It is the expectant heart that invites the light.


Easter Sunrise

     Henri Nouwen tells the story of a rabbi who asked his students how they could tell when the dawn had come.   One student responded by saying, “When you can see the sheep on the hill.”    Another suggested that one can tell that the dawn has come when a person is able to distinguish between a fig tree and a grapevine.   “No,” said the wise one.   “It is dawn when you can look into the face of human beings and you have enough light within you to recognize them as your sisters and brothers.”

     Recasting the story to fit the season, one could ask the question:   “When can you tell that Easter is happening inside of you?”   While there are probably many answers, one possible answer could be: “We can tell that Easter has happened inside of us when we begin to see life differently.”

     Some years ago, a friend had just returned from a thirty-day retreat given in Canada.   People said to him:   “So you were on a thirty-day retreat.   You don’t look any different to me.”   To this my friend responded, “ But YOU look different to me.”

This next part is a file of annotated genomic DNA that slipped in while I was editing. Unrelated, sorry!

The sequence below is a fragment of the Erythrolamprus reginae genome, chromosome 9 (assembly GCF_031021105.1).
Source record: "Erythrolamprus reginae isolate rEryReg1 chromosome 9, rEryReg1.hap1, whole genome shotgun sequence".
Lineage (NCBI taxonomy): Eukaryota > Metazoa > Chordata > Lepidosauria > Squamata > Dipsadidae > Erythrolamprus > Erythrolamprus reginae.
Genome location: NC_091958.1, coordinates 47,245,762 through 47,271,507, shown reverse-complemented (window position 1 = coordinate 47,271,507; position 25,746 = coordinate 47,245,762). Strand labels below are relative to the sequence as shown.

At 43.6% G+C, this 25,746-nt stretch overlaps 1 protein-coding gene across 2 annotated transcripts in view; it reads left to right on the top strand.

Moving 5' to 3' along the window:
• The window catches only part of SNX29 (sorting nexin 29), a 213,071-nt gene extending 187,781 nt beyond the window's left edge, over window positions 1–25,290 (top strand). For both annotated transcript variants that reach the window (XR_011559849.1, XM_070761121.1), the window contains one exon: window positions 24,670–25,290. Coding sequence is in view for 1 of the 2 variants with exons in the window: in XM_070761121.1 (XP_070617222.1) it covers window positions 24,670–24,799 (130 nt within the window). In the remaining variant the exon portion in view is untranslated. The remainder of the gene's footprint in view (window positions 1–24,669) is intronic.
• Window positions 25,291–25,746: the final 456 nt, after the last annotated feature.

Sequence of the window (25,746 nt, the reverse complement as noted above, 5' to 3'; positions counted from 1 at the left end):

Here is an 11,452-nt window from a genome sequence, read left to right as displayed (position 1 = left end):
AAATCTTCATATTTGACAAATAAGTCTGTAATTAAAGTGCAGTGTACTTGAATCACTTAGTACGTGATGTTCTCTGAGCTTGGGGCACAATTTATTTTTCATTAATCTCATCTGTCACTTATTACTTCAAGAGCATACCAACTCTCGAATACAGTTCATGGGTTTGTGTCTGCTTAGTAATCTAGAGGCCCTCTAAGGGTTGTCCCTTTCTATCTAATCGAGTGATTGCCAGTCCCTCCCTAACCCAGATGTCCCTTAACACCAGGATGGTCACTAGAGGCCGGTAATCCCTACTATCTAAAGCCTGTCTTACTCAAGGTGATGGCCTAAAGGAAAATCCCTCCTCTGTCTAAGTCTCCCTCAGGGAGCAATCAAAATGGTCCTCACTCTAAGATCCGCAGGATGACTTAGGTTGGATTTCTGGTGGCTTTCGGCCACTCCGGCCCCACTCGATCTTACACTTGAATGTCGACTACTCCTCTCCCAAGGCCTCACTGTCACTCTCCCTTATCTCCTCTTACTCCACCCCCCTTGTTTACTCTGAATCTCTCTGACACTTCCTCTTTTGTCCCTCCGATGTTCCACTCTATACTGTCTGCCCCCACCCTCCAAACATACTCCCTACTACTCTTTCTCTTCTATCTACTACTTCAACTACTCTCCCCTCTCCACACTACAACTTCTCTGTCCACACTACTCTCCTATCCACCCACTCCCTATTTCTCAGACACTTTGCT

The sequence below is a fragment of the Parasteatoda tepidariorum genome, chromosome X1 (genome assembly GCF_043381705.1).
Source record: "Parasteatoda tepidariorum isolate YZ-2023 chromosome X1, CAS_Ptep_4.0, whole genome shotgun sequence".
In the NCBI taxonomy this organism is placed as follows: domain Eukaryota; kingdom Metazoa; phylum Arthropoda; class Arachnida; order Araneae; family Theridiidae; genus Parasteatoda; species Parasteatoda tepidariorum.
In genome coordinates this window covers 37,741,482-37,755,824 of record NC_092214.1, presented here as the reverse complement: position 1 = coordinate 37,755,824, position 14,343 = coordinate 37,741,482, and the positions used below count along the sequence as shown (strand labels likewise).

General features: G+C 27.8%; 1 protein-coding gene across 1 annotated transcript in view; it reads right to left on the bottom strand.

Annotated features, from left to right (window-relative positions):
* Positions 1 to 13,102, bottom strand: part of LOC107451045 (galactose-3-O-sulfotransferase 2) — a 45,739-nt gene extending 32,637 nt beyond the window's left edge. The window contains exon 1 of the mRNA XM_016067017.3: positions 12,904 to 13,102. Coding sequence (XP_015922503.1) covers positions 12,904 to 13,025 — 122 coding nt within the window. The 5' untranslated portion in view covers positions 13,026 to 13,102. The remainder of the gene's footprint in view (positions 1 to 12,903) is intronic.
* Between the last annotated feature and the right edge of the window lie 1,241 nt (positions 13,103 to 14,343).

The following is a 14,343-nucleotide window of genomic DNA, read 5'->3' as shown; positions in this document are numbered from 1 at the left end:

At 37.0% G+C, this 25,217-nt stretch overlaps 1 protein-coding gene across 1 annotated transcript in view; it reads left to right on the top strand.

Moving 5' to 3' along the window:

There is another question:” Where does the light within come from, and how can we help it come to be?”

     Early on, I learned that each new liturgical feast is not just a commemoration from the past.   Something new and different actually happens.   Thus, we can ask ourselves: “What will it be this year?”

     Maybe, with Mary and the other women, and later with Peter and John, we should hurry off to the garden in search of the Risen Lord.   And, if an angel tells us that the Risen One has gone on to Galilee, we are to go there, too.   It is the expectant heart that invites the light.

*Henri Nouwen, Seeds of Hope , (New York: Bantam Books, 1989), p.204.

Sister Mary Jo Loebig, O.C.D.

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